The asset side of a balance sheet, as the name indicates, is just a list of all the valuable items owned by a company. But it is generally classified into two broad categories - current and non-current assets.
In layman's terms, the key feature of current assets is that these assets can be converted into cash easily. Therefore, items like bank balances, fixed deposits, liquid funds and other short-term investments are usually classified as current assets. Besides, those assets that are primarily held for trading purposes and expected to be converted into cash in the normal operating cycle fall into this category. These include items like inventory, trade receivables, etc.
Uses of current assets
The current assets section of a balance sheet is designed to help the reader understand how easy or difficult it is for the company to carry out its day-to-day operations. Since borrowing money is a costly and time-consuming process, it is important for a company to have a sufficient amount of liquid assets to conduct its day-to-day operations. Especially during economic uncertainty when banks become more risk-averse and are unwilling to give loans, having liquid assets holds more importance for a company.
So, at the very least, investors need to make sure that there is sufficient cash for running the company for two-three months. In fact, you can find the amount of cash available with a company on the website of Value Research. Once you search for a company, the amount of cash is given on the right-hand side under the table 'Key Facts'.
Let's take the example of SpiceJet and Indigo airlines. What separates these two airlines is that while SpiceJet has only Rs 42 crore of cash, Indigo has more than Rs 20,000 crore. So, given this, investors can be more certain about Indigo's ability to continue flying than SpiceJet, which may face difficulties making payments as and when they come due (fuel vendors, parking charges, salaries, etc.)
Accounts/trade receivables: An important element to watch out
This term refers to the amount that is due from customers of a company. This situation arises when a company doesn't receive money immediately after selling its products and services. Its customers are normally given some time, say between one-three months, for making the payment.
Investors have to monitor this number to ensure that it is not going up at a very fast pace. Even though giving credit is not an unhealthy trade practice, customers' creditworthiness should be taken into account. It is okay if the account's receivable goes up slightly, owing to certain seasonal fluctuations, but if it increases at a fast pace, it is likely that the company is being very aggressive in its sales efforts, which is a potential cause of worry.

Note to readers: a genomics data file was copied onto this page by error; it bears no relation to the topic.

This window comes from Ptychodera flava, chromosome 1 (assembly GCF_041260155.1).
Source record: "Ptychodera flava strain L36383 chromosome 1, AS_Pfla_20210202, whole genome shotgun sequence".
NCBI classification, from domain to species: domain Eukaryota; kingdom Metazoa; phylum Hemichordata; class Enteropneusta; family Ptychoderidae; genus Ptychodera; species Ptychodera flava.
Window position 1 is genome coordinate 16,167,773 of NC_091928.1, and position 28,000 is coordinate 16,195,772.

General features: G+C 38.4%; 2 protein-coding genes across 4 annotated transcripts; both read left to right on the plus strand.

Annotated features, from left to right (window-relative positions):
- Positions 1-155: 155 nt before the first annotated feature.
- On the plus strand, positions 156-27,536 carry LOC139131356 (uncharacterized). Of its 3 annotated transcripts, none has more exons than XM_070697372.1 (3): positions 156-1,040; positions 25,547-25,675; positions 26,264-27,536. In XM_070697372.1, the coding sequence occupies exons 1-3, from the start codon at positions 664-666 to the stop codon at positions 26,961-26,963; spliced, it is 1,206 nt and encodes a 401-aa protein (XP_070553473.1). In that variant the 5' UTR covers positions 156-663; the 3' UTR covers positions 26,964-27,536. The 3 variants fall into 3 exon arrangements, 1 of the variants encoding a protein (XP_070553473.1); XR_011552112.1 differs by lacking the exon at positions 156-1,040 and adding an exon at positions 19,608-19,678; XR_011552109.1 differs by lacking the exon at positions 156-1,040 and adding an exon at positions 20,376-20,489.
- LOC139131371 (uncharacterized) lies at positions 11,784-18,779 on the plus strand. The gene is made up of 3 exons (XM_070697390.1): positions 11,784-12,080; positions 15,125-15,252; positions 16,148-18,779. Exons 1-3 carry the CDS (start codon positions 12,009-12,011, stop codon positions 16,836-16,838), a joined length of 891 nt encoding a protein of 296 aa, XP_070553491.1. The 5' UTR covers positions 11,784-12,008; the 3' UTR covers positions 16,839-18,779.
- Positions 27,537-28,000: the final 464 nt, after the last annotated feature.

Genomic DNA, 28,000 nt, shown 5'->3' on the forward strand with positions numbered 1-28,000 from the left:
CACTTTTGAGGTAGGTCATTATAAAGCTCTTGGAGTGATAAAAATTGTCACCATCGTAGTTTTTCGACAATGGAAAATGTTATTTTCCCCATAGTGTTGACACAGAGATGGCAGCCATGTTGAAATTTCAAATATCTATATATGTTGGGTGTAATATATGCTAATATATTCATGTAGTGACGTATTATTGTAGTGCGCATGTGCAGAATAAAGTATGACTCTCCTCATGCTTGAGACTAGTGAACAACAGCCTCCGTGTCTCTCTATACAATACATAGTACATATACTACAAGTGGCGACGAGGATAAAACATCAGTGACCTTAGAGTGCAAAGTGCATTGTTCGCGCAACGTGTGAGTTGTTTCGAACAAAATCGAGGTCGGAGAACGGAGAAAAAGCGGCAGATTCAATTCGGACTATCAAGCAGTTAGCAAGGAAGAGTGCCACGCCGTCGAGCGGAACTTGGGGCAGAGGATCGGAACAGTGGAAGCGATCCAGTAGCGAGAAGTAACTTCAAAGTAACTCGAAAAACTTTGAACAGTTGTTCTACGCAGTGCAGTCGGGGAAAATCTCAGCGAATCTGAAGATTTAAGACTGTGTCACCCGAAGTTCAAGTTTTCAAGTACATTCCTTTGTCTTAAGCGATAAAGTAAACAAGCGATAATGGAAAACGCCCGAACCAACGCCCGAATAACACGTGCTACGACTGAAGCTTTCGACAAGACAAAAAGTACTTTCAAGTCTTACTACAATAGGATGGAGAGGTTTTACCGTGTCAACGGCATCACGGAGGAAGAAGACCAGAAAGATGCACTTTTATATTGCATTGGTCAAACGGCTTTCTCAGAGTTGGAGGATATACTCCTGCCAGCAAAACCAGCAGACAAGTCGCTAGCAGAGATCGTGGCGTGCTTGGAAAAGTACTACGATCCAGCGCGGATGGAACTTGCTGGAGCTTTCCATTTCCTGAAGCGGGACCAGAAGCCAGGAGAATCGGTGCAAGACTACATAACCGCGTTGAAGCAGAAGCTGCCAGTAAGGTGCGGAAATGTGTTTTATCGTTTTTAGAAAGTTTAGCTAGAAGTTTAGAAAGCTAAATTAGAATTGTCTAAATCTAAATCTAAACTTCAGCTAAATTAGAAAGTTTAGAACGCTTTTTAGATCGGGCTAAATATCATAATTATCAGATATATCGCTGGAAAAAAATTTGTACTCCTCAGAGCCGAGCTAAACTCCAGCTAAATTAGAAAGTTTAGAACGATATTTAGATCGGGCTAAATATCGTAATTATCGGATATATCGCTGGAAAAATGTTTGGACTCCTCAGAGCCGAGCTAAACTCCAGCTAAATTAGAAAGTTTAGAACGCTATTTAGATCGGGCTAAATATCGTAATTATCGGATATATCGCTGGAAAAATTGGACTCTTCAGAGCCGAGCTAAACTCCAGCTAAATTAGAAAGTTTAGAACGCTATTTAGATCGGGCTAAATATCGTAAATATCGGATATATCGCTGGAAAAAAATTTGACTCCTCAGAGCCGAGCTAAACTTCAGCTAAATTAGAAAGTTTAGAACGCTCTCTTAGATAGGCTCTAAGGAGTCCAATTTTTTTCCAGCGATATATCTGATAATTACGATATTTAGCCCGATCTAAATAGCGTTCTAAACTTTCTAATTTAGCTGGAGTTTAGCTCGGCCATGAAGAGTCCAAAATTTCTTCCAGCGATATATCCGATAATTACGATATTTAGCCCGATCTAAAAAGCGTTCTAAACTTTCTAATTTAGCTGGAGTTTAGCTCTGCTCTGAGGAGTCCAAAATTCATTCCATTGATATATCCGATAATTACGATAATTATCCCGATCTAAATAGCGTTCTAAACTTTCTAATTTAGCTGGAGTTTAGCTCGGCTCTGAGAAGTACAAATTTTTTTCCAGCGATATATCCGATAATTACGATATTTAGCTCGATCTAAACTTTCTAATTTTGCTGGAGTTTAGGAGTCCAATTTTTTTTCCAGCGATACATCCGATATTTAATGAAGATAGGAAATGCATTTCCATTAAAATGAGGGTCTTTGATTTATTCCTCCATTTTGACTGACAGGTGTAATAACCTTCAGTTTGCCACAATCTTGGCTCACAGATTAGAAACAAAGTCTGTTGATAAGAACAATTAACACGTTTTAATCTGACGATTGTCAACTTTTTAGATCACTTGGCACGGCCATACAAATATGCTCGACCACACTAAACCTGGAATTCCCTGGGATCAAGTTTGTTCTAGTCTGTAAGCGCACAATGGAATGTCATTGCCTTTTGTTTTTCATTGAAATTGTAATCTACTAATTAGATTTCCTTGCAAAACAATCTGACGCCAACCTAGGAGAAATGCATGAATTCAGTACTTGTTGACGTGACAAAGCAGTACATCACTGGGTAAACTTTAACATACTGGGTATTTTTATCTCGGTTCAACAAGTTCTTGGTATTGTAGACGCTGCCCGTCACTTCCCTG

Any asset that does not fall into the definition of current assets is classified as non-current assets. Usually, the bulk of a company's operating assets are classified as non-current assets. Factories, land, plant and equipment all normally fall into this category. Since they are long-term assets, it is expected that they would take more time to sell. Therefore, it would be difficult for a company to immediately raise money without perhaps, giving a substantial discount.
Investors may also find that a particular asset class may fall into both categories. For example, an FD which matures in the next month would be classified as current assets, but if the same FD matures only after five years, then it would be classified as a non-current asset.
Uses of non-current assets
The non-current assets give us a much better understanding of a company's business. Since non-current assets are used for running a company's operations, it reflects its underlying business. For example, the type of assets owned by a cement-manufacturing company, such as UltraTech Cement (factories, land, mines, furnaces, etc.) would be very different from those owned by a media company, such as intellectual property, studios, etc.
While reading the asset side of a balance sheet can be useful for other purposes, it should not be forgotten that at the end of the day, it is still a simple list.
Other articles in this series
Balance sheet 101: Introduction